Friday, April 20, 2018

Manuscript Society and Fresh from the Conservator

Bronze relief tomb decoration from
Albert Weiblen Marble & Granite  Co. 1910s.
This morning we welcomed the Manuscript Society, who are in town for their annual meeting, to SEAA to talk to them about our holdings and history. We brought out four watercolor presentation proposals from 1920 for the Joseph Vaccaro tomb in Metairie Cemetery, New Orleans, by the Albert Weiblen Marble & Granite Company. The drawings were just returned from the conservator by Howard-Tilton Library's conservation librarian, Sabrena Johnson. Done in a large-scale on acidic cardboard-like illustration board, the drawings were brittle, missing portions, cracked and broken, and had darkened from the board's acidity. Sabrena had the conservator, Bridget Broadley of New Orleans, deacidify, repair cracks, replace missing portions, and wash the drawings to remove much of the darkening, and make them strong enough to hang in future exhibits. 

We also brought out other items from our Weiblen records, including bronze tomb reliefs, plaster models, which were used to give potential clients an idea of scale and design, photographs, art glass samples, and an enameled metal sign used to identify newly constructed Weiblen tombs from the 1920s.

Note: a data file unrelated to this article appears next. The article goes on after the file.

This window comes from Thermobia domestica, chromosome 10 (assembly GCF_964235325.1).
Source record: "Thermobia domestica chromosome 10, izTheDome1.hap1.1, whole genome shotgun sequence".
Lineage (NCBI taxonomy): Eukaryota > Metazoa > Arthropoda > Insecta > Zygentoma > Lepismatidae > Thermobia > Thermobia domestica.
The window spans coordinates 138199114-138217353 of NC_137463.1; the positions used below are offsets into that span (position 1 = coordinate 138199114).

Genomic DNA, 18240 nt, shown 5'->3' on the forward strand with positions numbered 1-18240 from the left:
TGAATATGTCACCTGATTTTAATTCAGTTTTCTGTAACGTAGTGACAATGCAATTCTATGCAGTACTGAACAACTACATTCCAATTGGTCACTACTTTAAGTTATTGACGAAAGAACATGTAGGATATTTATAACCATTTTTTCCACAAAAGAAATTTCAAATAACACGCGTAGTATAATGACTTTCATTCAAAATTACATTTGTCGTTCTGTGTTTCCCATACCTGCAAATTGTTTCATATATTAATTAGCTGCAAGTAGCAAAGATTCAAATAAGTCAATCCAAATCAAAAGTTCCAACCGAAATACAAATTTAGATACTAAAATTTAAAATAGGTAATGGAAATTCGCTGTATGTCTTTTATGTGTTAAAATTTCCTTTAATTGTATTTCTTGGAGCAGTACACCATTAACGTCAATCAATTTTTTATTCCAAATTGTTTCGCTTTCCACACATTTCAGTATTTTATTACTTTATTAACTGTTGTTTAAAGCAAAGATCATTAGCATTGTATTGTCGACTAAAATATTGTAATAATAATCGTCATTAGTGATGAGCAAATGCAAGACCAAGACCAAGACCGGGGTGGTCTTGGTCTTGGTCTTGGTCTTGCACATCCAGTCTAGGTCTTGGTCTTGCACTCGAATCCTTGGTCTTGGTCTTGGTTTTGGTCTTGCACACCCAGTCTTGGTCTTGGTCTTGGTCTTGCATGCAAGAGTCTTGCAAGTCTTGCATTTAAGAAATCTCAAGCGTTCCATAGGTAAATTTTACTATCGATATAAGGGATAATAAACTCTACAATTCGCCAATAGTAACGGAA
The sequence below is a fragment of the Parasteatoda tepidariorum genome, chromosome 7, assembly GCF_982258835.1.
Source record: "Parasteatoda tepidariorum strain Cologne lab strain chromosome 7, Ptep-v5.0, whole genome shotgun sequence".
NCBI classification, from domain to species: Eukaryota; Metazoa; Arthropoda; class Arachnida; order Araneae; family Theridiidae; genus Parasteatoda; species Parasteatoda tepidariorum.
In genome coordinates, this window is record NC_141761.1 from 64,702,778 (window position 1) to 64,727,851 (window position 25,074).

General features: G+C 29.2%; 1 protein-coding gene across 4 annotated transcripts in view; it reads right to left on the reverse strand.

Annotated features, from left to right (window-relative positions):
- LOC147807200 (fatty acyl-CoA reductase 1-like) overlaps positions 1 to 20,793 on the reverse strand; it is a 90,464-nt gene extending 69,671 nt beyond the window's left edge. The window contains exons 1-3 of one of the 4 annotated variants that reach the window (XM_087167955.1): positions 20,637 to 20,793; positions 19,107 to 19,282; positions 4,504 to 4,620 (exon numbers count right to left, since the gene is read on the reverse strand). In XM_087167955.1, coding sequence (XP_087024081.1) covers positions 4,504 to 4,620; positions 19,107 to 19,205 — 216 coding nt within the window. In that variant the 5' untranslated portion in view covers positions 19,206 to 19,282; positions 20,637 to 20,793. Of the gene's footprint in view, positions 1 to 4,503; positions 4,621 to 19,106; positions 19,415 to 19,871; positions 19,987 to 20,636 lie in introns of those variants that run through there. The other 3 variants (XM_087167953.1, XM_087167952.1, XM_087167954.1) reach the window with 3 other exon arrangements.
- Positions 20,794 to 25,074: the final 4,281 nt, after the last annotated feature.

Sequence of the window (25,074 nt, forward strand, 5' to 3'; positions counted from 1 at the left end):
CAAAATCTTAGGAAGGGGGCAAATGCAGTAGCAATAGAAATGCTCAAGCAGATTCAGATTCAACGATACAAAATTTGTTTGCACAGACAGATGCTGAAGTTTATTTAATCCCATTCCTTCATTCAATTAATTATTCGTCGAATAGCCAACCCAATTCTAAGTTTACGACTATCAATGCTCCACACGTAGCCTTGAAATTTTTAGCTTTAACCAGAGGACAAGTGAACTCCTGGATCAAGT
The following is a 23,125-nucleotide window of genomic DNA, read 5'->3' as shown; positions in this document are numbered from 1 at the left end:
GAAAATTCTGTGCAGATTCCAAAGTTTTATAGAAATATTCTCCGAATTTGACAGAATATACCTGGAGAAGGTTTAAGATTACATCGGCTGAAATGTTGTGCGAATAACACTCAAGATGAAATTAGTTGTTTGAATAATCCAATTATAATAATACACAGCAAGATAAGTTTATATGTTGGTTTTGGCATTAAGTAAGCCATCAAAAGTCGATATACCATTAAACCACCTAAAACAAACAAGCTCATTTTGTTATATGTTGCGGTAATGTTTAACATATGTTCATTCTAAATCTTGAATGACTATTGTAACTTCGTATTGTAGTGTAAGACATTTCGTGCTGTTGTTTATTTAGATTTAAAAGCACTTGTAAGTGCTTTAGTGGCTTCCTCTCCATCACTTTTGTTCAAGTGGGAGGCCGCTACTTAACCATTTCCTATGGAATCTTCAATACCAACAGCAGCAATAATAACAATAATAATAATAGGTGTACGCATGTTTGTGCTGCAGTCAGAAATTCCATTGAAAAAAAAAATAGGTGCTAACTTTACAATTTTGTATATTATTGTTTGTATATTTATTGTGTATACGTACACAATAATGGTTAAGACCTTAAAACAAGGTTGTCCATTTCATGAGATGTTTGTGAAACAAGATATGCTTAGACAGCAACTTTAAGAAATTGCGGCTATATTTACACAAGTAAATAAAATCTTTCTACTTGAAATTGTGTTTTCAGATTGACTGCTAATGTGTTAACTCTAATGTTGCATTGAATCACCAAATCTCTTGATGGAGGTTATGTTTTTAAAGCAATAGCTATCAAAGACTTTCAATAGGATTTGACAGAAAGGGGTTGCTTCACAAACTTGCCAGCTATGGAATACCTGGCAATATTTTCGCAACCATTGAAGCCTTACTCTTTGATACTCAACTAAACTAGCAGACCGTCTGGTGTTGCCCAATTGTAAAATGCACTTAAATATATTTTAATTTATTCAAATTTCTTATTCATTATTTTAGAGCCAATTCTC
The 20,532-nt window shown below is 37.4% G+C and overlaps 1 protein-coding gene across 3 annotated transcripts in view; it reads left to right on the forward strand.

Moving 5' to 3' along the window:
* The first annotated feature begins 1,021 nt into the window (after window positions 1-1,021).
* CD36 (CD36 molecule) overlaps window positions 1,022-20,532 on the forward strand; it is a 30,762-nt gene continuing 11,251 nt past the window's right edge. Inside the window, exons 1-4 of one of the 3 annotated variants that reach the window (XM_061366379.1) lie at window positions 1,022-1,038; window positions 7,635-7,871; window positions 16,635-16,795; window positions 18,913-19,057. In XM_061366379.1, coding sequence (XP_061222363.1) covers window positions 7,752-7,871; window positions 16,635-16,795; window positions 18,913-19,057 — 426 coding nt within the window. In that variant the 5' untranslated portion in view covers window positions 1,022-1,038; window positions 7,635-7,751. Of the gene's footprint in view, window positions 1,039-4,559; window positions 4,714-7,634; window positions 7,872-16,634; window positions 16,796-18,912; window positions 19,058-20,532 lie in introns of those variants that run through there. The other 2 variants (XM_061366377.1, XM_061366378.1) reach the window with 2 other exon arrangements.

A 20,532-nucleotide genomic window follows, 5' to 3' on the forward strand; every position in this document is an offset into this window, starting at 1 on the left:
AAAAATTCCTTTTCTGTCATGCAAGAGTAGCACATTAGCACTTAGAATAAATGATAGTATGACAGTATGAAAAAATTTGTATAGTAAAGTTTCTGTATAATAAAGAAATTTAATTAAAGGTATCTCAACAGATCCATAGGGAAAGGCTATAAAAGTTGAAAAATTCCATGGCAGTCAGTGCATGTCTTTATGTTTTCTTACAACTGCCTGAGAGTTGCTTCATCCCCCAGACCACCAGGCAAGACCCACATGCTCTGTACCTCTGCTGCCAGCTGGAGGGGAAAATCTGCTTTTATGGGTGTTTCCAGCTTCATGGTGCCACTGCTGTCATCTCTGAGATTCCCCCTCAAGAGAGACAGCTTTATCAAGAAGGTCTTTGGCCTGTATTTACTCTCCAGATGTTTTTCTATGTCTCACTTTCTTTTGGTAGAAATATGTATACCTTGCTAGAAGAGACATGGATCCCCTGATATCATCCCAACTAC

The four watercolor drawings were presented to client Joseph Vaccaro, but apparently rejected by him, as the photos of the as-built tomb show a different design. Drawings for the built design were not included with the company's records when they were given to Tulane by Stewart Enterprises, Inc., who purchased the Weiblen company and its office contents in 1969. Joseph Vaccaro, along with his brothers Luca and Felix, and Salvatore D'Antoni, formed the Standard Fruit and Steamship Company in New Orleans in the early part of the 20th century. The company eventually became Dole Fruit.



Top: Weiblen stone cutters and plant employees, 1931. Bottom: Weiblen office staff, including John Weiblen, son of Albert, 4th from left, 1931.

Top photo: Weiblen offices and showroom, City Park Avenue, New Orleans, December 1940.
Caryatids designed by A. Goddard flanking entrance were from the demolished 1883
New Orleans Cotton Exchange building at Carondelet and Gravier Streets.
Bottom: Enameled metal sign used by Weiblen for newly completed tombs. 1920s.



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